Big Data and Open Data: report
17 October 2018
The Special Rapporteur on the right to Privacy
To the GA at its 73rd session
This report is divided into two parts: an executive summary of activities undertaken during 2017-18 is the first, introductory part of the report. The second and main part is the final report on the work of the Big Data Open Data Taskforce established by the Special Rapporteur on the right to privacy.
The Special Rapporteur presented his interim report on Big Data – Open Data to the General Assembly in October 2017. The report reviewed the challenges to the human right to privacy from a defining feature of the digital era, that is, Big Data – Open Data. Since then, the introduction of the GDPR and the Facebook-Cambridge Analytica revelations have occurred.
Consultation with Government officials, civil society organizations, companies and individuals on the interim report occurred in Australia on 26 and 27 July 2018. It was preceded by a call for submissions on the interim report which concluded on 28 April 2018 and summarised for the consultation. Further input came from meetings with civil society organisations organised by the Australian Privacy Foundation and from submissions received after the consultation.
The original recommendations made in 2017 (A/72/540) have been expanded based on the consultation, as follows:
a) Governments’ internal sharing of personal data be distinguished in legislation, policies and practices from releasing data to the public as Open Data.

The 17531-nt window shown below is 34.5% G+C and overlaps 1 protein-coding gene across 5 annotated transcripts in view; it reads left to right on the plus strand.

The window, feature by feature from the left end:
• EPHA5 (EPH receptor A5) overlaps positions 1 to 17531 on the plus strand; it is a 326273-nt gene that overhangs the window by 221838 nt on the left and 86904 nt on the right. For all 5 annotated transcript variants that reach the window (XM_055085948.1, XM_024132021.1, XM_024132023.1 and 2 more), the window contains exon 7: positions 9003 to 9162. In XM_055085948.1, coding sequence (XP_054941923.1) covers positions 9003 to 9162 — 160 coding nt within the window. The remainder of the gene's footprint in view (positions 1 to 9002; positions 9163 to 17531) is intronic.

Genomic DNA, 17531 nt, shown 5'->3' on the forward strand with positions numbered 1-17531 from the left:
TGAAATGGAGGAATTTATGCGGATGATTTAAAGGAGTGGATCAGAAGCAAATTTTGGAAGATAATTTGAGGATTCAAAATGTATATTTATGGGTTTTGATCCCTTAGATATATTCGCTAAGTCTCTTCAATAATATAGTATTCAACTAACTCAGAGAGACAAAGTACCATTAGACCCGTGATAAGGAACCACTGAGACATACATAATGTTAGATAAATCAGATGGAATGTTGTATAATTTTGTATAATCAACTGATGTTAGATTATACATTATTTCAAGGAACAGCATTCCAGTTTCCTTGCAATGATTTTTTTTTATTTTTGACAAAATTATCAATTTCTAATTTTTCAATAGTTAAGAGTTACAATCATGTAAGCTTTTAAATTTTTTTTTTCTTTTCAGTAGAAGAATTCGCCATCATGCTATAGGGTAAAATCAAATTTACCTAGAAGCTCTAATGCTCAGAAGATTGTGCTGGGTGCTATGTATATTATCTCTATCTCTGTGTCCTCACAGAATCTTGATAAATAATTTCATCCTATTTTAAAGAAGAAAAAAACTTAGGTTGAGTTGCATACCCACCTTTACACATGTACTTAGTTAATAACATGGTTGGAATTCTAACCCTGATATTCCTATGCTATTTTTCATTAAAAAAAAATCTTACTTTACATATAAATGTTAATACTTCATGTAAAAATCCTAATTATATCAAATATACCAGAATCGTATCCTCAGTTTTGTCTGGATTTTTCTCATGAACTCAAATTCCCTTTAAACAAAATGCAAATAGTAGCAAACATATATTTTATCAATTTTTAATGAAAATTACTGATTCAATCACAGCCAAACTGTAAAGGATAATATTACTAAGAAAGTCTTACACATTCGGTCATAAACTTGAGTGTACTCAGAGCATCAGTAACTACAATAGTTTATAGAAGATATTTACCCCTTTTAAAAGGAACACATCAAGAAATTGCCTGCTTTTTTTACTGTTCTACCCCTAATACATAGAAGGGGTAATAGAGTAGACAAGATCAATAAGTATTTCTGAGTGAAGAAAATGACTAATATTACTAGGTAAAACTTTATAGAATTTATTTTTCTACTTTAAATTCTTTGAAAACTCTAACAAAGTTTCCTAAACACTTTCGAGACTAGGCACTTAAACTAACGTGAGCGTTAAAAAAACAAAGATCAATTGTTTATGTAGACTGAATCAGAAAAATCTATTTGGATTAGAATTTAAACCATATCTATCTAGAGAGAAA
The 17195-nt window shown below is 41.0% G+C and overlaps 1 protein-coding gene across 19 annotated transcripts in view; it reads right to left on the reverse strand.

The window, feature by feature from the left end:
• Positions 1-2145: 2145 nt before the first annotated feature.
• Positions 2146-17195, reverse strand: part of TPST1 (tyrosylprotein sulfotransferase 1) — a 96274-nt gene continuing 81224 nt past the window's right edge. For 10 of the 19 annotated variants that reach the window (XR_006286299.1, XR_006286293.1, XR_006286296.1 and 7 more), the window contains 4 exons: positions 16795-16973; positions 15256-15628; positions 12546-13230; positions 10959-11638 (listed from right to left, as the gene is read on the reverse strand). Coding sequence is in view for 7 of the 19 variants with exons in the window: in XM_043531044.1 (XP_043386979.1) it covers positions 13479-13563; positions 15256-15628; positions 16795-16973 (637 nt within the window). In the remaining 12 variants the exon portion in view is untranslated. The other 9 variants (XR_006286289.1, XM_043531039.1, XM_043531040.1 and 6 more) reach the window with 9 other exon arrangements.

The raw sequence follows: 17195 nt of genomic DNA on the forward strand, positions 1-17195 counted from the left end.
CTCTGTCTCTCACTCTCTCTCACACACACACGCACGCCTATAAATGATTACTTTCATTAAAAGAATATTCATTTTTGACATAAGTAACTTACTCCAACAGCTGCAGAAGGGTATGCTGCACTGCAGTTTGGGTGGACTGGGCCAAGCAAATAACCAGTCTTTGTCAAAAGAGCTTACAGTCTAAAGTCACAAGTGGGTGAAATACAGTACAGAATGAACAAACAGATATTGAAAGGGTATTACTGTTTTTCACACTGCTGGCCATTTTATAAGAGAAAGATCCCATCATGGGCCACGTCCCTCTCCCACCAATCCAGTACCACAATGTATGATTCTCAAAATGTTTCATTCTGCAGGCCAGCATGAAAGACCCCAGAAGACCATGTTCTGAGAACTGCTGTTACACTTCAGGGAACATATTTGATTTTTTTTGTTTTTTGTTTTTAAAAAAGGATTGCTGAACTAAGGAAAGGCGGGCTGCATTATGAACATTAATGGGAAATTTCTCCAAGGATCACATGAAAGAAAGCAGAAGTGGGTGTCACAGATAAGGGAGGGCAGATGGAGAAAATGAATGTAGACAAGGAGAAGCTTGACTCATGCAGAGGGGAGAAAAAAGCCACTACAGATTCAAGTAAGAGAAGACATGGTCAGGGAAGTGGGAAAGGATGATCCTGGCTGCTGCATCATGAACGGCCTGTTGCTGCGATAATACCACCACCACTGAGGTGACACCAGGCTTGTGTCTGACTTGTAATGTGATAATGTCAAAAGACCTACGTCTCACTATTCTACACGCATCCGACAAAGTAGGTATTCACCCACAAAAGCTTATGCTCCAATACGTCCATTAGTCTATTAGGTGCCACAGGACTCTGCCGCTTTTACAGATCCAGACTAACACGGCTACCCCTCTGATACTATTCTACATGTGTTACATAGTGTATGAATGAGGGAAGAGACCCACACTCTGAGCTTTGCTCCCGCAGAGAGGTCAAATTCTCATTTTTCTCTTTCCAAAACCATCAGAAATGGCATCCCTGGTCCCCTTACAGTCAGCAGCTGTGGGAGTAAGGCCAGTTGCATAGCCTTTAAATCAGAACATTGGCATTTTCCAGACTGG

b) Unless and until, it is possible to unambiguously determine if there is personal information within aggregated data, or that disaggregated data cannot be re-aggregated, then Open Data should not contain unit level records.
c) Work to create international standards for privacy preserving data sharing, and international standardisation activities must continue without delay, and be supported by Member States.
d) Research into Differential Privacy is necessary. It should be used for aggregate statistics and complex data types, and other privacy-preserving technologies such as homomorphic encryption and secure multiparty computation.
e) As an interim minimum response to agreeing to detailed privacy rules harmonised at the global level, Member States be encouraged to ratify data protection Convention 108+ using CETS223 and implement the principles contained there through domestic law without undue delay, paying particular attention to immediately implementing those provisions requiring safeguards for personal data collected for surveillance and other national security purposes.
f) As a matter of alignment of best practices, when reviewing and updating their domestic law as part of the transposition of Convention 108+, Member States outside the EU be encouraged to, if at all possible also incorporate safeguards and remedies found in the GDPR but not mandatory under Convention 108+.
g) Governments and corporations recognise the sovereignty of indigenous peoples over data that are about them or collected from them, and which pertain to indigenous peoples, knowledge systems, customs or territories, by always including formalised indigenous developed principles, a focus on indigenous leadership and mechanisms of accountability.
h) Member States review the adequacy of all legal and policy frameworks on AI for the protection of freedom of expression and the right to privacy; to foster strong multidisciplinary collaboration between statisticians, lawyers, social scientists, computer scientists, mathematicians and subject area experts, and to devise strategies to prevent or address any negative impact on the enjoyment of human rights emerging from the use of algorithms, automated processing, machine learning and AI.